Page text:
Passengers with disabilities encounter obstacles in everyday commuting

About Pia Christensen

Pia Christensen (@AHCJ_Pia) is the managing editor/online services for AHCJ. She manages the content and development of healthjournalism.org, coordinates AHCJ's social media efforts and edits and manages production of association guides, programs and newsletters.

Despite progress prompted by the Americans with Disabilities Act, public transportation for people with disabilities is still challenging in many places.

The Washington Post‘s Dana Hedgpeth found that, on D.C.’s Metro system, people who rely on wheelchairs, canes and other aids are confronted by broken elevators, narrow walkways, dilapidated platforms, poor lighting and signage.

Metro has a door-to-door shuttle called for those with disabilities called MetroAccess but Hedgpeth says it is more costly, charging based on the time of day and distance a customer travels. One passenger says the service isn’t reliable and forces her to make travel arrangements a day in advance.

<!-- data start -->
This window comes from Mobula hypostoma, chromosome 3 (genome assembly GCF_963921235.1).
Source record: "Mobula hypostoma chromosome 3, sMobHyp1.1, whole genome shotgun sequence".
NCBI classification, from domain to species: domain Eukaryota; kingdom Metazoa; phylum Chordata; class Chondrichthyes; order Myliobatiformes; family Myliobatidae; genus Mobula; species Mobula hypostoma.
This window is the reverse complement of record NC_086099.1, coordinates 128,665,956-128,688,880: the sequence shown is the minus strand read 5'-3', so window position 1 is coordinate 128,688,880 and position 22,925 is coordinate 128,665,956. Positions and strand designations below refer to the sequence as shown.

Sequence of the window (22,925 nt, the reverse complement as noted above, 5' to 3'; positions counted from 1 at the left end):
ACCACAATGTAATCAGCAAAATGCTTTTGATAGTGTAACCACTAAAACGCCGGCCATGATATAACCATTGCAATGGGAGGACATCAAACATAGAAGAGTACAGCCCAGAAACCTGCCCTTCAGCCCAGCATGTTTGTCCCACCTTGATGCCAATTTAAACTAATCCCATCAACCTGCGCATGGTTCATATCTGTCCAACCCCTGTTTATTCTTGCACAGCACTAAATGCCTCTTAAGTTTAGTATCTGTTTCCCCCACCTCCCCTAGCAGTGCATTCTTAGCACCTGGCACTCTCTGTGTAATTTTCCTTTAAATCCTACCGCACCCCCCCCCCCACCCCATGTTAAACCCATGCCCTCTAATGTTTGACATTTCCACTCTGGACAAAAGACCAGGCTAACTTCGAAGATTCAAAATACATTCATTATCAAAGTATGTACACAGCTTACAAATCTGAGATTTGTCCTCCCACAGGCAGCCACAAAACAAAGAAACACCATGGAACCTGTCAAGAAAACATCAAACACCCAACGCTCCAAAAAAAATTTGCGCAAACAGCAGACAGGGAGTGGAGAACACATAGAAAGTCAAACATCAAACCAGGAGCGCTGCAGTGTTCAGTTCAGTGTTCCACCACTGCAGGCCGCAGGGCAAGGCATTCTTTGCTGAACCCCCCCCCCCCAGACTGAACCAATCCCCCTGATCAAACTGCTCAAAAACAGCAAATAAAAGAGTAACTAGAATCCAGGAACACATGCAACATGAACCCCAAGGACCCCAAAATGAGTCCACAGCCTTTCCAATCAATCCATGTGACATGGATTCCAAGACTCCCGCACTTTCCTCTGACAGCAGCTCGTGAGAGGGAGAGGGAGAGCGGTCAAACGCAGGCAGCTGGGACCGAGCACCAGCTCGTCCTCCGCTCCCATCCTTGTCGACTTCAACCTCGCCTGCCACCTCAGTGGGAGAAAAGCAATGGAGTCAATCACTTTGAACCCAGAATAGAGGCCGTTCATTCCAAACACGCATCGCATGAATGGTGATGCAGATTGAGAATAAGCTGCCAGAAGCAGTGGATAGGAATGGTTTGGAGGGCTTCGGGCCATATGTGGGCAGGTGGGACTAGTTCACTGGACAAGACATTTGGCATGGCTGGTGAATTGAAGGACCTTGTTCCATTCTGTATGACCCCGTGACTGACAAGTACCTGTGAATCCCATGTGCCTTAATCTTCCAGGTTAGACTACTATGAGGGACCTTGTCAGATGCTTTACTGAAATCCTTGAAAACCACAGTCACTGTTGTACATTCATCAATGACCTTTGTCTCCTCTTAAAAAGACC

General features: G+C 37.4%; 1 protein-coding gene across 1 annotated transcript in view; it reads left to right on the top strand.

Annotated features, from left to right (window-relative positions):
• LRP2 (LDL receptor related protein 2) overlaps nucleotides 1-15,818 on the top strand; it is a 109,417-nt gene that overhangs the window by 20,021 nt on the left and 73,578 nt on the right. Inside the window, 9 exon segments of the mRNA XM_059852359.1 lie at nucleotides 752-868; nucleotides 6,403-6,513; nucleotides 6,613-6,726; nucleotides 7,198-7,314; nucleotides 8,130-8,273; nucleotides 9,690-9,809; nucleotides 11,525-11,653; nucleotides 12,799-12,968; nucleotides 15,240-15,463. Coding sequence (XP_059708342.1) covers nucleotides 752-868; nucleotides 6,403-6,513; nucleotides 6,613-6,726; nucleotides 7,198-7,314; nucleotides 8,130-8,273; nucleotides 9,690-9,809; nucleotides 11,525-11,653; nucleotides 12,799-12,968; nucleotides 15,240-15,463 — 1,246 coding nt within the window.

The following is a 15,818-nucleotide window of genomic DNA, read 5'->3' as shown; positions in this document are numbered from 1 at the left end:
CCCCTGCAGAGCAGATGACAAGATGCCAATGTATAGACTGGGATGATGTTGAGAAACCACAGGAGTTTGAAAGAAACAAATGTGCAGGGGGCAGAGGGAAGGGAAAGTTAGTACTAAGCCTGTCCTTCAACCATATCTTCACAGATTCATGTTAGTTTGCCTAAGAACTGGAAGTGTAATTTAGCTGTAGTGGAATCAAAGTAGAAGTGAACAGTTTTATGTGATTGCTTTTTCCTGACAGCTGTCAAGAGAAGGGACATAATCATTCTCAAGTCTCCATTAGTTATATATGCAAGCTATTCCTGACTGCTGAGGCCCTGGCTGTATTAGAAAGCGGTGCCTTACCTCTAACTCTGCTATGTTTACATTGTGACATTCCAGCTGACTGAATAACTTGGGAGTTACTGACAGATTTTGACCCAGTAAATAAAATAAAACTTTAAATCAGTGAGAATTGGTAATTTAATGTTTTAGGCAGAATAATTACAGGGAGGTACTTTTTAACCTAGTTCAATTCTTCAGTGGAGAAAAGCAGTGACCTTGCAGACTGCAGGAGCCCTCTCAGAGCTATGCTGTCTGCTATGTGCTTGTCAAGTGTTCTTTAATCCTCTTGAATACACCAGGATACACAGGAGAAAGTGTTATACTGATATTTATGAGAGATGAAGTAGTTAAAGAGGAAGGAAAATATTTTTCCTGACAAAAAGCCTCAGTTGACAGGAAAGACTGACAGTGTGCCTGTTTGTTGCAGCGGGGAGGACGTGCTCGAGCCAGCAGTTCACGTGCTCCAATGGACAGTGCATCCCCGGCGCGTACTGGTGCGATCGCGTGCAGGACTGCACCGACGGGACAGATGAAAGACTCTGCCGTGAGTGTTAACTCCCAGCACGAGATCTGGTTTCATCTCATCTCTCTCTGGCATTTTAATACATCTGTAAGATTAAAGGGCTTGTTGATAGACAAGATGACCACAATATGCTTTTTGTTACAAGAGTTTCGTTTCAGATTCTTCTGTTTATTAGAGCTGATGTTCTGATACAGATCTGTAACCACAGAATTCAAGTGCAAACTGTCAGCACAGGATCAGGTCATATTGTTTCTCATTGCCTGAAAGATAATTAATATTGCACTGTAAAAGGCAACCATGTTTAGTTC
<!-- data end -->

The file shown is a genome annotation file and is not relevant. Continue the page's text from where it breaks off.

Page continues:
The accessibility issues can be downright dangerous at times. Hedgpeth cites cases in which people in wheelchairs have fallen and a blind man fell onto the tracks.

How do people with disabilities in your community get around? Is the system truly useful? Hedgpeth’s article should give you plenty of ideas about what to look for in a transportation system from the perspective of people with disabilities:

  • Can someone sitting in a wheelchair see signs?
  • Are announcements clear for people with impaired hearing?
  • How often are elevators out of service and, when they are broken, what is the alternative?
  • If there is an alternative system for passengers with disabilities, is it affordable? Do people using it face extremely long commutes or wait times?

The National Center on Disability & Journalism has information and a style guide for journalists covering disability issues.

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